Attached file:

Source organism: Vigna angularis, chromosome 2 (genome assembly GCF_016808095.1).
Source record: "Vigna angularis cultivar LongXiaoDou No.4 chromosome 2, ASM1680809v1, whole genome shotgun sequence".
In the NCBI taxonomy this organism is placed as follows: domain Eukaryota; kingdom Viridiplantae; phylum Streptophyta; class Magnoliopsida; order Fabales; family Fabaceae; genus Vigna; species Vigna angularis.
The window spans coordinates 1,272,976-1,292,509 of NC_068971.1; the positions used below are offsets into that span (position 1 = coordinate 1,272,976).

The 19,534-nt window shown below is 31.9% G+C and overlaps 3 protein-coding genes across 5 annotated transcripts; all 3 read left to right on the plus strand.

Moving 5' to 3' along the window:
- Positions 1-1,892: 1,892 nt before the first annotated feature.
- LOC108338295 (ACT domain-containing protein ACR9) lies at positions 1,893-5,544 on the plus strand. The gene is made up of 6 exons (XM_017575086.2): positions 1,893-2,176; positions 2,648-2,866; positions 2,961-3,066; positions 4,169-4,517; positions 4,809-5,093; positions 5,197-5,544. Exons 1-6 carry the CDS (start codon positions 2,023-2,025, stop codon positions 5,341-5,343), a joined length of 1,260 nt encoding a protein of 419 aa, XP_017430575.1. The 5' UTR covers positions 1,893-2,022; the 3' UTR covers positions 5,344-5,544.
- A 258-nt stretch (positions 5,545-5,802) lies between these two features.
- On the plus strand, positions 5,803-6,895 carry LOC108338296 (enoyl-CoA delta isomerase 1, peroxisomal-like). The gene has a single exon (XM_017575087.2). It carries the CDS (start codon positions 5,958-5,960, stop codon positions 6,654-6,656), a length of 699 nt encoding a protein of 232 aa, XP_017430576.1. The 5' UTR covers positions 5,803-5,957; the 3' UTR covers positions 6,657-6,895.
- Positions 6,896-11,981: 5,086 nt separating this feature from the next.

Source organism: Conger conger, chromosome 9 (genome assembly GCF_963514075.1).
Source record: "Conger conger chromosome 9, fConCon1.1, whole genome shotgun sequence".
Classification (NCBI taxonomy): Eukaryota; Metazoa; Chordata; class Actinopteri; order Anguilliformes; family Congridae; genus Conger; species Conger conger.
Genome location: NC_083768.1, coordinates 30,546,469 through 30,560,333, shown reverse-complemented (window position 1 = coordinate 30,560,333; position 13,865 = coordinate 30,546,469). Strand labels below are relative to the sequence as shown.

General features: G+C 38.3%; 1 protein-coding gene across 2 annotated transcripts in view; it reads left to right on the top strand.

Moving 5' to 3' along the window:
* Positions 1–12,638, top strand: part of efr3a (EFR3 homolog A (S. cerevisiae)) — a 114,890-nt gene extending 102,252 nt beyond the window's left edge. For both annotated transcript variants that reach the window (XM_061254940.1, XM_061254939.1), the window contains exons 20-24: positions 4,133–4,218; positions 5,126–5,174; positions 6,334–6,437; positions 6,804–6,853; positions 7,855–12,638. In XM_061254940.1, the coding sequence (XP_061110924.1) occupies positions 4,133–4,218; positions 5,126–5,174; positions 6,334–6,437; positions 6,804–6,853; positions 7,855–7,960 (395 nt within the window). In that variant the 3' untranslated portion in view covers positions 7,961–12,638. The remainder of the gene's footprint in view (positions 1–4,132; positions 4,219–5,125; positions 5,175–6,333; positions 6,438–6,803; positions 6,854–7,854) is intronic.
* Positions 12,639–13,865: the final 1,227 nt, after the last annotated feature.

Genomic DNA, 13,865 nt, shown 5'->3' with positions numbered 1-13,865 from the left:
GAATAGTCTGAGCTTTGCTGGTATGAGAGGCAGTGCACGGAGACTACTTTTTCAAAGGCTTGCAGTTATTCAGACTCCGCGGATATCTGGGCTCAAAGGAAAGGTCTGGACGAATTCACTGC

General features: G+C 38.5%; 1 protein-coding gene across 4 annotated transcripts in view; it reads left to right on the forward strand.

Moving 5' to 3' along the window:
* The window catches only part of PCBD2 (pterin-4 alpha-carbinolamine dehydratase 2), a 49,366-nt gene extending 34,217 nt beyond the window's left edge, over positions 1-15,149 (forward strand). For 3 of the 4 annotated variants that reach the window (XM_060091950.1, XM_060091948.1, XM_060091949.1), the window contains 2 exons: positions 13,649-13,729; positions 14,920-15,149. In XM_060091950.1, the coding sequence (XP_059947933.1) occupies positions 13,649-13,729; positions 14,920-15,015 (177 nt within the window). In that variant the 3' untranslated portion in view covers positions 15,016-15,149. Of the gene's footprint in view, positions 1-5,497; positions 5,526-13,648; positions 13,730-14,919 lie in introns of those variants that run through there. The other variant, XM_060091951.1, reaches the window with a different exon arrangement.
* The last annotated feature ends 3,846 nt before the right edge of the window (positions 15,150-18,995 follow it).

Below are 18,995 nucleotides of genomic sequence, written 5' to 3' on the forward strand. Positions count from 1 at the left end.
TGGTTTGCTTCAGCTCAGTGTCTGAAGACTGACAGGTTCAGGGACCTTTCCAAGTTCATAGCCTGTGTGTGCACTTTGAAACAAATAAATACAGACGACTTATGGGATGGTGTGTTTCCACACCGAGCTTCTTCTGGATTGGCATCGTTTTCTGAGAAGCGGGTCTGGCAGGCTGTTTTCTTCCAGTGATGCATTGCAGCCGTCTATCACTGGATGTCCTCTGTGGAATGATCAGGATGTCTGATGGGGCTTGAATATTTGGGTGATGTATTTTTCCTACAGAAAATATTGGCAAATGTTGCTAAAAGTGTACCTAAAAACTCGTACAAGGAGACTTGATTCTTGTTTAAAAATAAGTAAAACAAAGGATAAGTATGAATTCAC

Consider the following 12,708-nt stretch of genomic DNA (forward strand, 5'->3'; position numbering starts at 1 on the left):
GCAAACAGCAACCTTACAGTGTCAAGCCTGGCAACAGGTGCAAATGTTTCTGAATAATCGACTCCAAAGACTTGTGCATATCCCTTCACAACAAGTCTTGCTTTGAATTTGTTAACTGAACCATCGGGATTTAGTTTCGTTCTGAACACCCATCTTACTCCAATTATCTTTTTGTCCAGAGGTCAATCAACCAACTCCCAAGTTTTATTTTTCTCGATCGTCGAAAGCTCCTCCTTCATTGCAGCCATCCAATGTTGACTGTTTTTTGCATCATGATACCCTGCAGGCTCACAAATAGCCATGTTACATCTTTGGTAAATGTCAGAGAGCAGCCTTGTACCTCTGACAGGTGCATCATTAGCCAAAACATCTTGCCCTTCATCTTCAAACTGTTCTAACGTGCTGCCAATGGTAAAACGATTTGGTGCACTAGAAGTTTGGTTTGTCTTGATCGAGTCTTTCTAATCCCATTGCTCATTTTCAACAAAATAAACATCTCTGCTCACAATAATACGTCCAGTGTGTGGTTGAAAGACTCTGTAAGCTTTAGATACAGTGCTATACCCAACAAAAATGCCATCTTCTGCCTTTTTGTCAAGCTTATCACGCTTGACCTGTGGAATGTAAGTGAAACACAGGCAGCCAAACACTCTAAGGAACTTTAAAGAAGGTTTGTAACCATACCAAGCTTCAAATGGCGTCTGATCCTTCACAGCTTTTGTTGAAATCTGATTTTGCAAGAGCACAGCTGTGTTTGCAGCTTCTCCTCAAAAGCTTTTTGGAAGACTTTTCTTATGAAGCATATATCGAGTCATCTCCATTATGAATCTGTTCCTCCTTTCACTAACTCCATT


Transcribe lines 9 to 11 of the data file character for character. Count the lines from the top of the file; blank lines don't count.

- A 258-nt stretch (positions 5,545-5,802) lies between these two features.
- On the plus strand, positions 5,803-6,895 carry LOC108338296 (enoyl-CoA delta isomerase 1, peroxisomal-like). The gene has a single exon (XM_017575087.2). It carries the CDS (start codon positions 5,958-5,960, stop codon positions 6,654-6,656), a length of 699 nt encoding a protein of 232 aa, XP_017430576.1. The 5' UTR covers positions 5,803-5,957; the 3' UTR covers positions 6,657-6,895.
- Positions 6,896-11,981: 5,086 nt separating this feature from the next.